Apple Sold Its Customers’ iTunes Data Without Consent, Lawsuit Says

Suit says that third-parties could buy music habits and user home addresses from tech giant for $136 per 1,000 people

Apple's Tim Cook
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Despite painting itself as the tech company that cares about privacy, a new lawsuit says that Apple has been “intentionally and unlawfully” selling its users’ iTunes habits and other data, including their names and home addresses, to iOS app developers and other third parties in an effort to increase revenue.

The lawsuit, filed in California last week by two residents of Rhode Island and one from Michigan, said that Apple has been selling data based on user listening habits from its iTunes Store, along with a myriad of other details tied to its customers. Usernames, addresses and music preferences have been sold without consent, according to the lawsuit.

“To supplement its revenues and enhance the formidability of its brand in the eyes of mobile application developers, Apple sells, rents, transmits, and/or otherwise discloses, to various third parties, information reflecting the music that its customers purchase from the iTunes Store application that comes pre-installed on their iPhones,” the suit reads.

Apple did not immediately respond to TheWrap’s request for comment.

User data is sold for approximately $136 per 1,000 users, the lawsuit says. Compounding matters, the third party buyers of Apple’s data are then able to add more personal information, “such as gender, age, household income, and marital status,” and resell their data in another package deal to new third parties, according to the suit. The data could be used by shady telemarketers to target “particularly vulnerable members of society,” the suit says.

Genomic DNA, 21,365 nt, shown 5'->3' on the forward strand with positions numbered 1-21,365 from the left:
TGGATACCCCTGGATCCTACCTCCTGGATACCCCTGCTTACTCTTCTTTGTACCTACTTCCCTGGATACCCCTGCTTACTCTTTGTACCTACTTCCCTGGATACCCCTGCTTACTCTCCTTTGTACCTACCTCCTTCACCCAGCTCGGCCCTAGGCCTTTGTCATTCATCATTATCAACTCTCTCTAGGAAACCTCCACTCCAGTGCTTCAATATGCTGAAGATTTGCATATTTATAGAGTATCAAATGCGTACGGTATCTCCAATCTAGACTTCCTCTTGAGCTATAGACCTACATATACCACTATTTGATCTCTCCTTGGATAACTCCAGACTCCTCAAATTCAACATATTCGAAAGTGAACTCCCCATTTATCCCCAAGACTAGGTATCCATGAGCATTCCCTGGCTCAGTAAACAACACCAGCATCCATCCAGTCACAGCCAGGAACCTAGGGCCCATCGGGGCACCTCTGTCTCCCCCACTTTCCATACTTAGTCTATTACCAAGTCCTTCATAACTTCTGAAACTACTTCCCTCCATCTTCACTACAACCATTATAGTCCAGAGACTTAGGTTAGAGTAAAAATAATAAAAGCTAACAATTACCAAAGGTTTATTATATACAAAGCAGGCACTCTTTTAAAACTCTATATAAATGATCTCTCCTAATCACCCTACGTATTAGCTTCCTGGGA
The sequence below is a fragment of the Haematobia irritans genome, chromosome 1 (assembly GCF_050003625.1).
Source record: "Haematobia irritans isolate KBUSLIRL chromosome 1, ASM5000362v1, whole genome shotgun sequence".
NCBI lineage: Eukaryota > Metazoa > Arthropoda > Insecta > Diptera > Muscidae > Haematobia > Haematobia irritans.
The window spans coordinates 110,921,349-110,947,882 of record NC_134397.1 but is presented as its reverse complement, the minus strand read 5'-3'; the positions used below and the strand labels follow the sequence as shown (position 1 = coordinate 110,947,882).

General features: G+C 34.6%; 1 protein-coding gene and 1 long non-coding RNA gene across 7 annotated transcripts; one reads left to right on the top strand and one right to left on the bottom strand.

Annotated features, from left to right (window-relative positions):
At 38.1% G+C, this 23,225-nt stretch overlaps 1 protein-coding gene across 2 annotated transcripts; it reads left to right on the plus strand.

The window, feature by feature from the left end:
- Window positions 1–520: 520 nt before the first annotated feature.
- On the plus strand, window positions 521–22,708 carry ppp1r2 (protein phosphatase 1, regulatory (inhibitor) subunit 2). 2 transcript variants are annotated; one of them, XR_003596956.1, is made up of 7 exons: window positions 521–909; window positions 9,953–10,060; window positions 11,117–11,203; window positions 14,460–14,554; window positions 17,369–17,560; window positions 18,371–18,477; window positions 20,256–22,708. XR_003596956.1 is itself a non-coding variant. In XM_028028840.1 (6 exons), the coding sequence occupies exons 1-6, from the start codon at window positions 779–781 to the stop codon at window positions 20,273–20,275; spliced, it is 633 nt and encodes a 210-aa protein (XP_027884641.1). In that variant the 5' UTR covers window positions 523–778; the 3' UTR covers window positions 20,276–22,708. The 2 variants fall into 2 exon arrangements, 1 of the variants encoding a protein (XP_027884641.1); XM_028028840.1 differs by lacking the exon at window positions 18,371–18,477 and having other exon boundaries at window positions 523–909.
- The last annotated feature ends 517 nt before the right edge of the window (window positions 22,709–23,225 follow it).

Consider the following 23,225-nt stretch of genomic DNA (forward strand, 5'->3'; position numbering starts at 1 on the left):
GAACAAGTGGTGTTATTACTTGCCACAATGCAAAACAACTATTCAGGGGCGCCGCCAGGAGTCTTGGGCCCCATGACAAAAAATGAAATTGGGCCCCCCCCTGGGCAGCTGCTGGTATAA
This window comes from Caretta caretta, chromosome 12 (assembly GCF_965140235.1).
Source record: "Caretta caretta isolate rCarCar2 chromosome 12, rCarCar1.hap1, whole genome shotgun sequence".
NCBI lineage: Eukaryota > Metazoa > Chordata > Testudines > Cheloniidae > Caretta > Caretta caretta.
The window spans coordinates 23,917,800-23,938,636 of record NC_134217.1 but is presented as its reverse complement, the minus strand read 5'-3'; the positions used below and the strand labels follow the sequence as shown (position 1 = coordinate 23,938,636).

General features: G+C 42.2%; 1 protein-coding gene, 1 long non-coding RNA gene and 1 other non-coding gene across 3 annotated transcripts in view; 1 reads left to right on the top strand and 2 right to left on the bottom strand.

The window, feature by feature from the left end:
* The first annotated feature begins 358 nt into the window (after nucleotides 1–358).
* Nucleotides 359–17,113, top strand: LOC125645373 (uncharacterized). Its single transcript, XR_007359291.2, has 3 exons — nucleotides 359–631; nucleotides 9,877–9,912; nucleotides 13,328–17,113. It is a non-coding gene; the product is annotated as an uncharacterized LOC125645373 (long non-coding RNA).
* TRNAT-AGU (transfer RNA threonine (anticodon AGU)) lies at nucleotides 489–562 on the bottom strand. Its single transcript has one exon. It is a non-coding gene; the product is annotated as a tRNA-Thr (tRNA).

“For example, any person or entity could rent a list with the names and addresses of all unmarried, college-educated women over the age of 70 with a household income of over $80,000 who purchased country music from Apple via its iTunes Store mobile application,” the suit reads.

As Facebook has been skewered in the last year over several data privacy concerns, Apple has positioned itself as Silicon Valley’s most privacy-focused firm. Apple CEO Tim Cook said last year that the company was incapable of running into the same privacy issues as Facebook, saying “The truth is, we could make a ton of money if we monetized our customer — if our customer was our product,” before adding, “We’ve elected not to do that.”

The lawsuit, filed in Northern California, takes a shot at Apple hanging a billboard in Las Vegas earlier this year reading: “what happens on your iPhone, stays on your iPhone.” The lawsuit called the billboard “plainly untrue.”

The lawsuit is seeking compensation of $250 per user in Rhode Island and $5,000 per iOS user in Michigan.

Pamela Chelin contributed to this report.